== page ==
FORT MCCOY, Wis. — In late August, evacuees from Afghanistan began arriving by the busload to the Fort McCoy Army base in the Midwest, carrying little more than cellphones and harrowing tales of their narrow escapes from a country they may never see again. They were greeted by soldiers, assigned rooms in white barracks and advised not to stray into the surrounding forest, lest they get lost.
More than a month later, the remote base some 170 miles from Milwaukee is home to 12,600 Afghan evacuees, almost half of them children, now bigger than any city in western Wisconsin’s Monroe County.
The story is much the same on seven other military installations from Texas to New Jersey. Overall, roughly 53,000 Afghans have been living at these bases since the chaotic evacuation from Kabul this summer that marked the end of 20 years of war. While many Americans have turned their attention away from the largest evacuation of war refugees since Vietnam, the operation is very much a work in progress here, overseen by a host of federal agencies and thousands of U.S. troops.
While an initial group of about 2,600 people — largely former military translators and others who helped allied forces during the war — moved quickly into American communities, a vast majority remain stranded on these sprawling military way stations, uncertain of when they will be able to start the new American lives they were expecting. An additional 14,000 people are still on bases abroad, waiting for transfer to the United States.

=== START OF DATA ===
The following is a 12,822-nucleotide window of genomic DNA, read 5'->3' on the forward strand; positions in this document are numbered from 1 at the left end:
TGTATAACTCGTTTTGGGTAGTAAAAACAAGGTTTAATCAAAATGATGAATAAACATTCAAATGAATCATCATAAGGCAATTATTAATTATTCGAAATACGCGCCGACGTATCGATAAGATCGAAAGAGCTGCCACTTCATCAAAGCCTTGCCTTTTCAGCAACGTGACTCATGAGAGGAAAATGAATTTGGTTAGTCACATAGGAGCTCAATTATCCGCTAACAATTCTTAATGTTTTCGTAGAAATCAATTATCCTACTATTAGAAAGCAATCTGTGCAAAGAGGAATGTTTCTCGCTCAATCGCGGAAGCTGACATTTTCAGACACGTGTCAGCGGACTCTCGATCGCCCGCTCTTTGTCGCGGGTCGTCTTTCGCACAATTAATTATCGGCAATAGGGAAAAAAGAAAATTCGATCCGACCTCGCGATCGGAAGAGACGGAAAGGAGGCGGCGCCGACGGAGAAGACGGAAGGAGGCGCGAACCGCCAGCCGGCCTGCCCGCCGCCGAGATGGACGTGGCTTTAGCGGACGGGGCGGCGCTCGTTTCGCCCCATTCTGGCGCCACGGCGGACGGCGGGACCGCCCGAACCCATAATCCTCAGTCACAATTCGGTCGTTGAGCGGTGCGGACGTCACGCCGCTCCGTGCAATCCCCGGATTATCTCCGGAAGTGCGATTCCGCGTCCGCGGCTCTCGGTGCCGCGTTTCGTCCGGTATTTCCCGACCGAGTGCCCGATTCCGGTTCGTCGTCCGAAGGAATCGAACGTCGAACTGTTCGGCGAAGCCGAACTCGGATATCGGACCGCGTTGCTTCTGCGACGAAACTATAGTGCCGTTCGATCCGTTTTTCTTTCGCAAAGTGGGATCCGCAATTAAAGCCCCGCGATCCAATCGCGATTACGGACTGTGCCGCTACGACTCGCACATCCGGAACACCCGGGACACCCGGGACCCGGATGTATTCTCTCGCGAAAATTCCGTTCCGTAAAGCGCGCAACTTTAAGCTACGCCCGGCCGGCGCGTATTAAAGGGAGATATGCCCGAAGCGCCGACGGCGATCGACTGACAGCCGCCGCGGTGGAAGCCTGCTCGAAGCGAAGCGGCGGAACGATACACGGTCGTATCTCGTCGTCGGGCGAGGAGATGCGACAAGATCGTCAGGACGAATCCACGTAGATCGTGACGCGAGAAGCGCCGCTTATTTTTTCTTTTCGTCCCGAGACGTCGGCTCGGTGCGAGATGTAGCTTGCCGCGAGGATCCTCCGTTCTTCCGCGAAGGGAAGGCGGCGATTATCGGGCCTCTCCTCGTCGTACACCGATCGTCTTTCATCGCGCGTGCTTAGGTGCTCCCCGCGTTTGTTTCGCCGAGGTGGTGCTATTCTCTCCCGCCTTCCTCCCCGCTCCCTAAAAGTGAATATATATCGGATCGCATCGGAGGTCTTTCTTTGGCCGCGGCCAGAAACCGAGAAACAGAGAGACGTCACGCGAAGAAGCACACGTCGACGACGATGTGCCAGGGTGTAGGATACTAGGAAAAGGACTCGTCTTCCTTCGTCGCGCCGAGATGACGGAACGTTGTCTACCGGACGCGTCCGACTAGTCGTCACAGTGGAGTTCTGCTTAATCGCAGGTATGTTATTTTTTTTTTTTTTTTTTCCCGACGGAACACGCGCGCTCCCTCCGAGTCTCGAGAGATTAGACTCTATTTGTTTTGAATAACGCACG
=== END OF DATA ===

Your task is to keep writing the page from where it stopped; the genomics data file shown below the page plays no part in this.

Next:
“We built a city to house almost 13,000 guests,” said Col. Jen McDonough, deputy commander for sustainment at Fort McCoy, where about 1,600 service members are tasked with ensuring the massive operation runs smoothly.
On a recent warm autumn day here, refugees played a pickup game of soccer with soldiers, young children made arts and crafts with volunteers while their mothers studied English in an adjacent classroom, and families at a warehouse rummaged through boxes of donated underwear, shirts and jackets.
Afghan evacuees said they were grateful for the warm reception they have received at the fort, but for many, the long wait has been grueling. None have left the base since arriving, unless they were green card holders or U.S. citizens.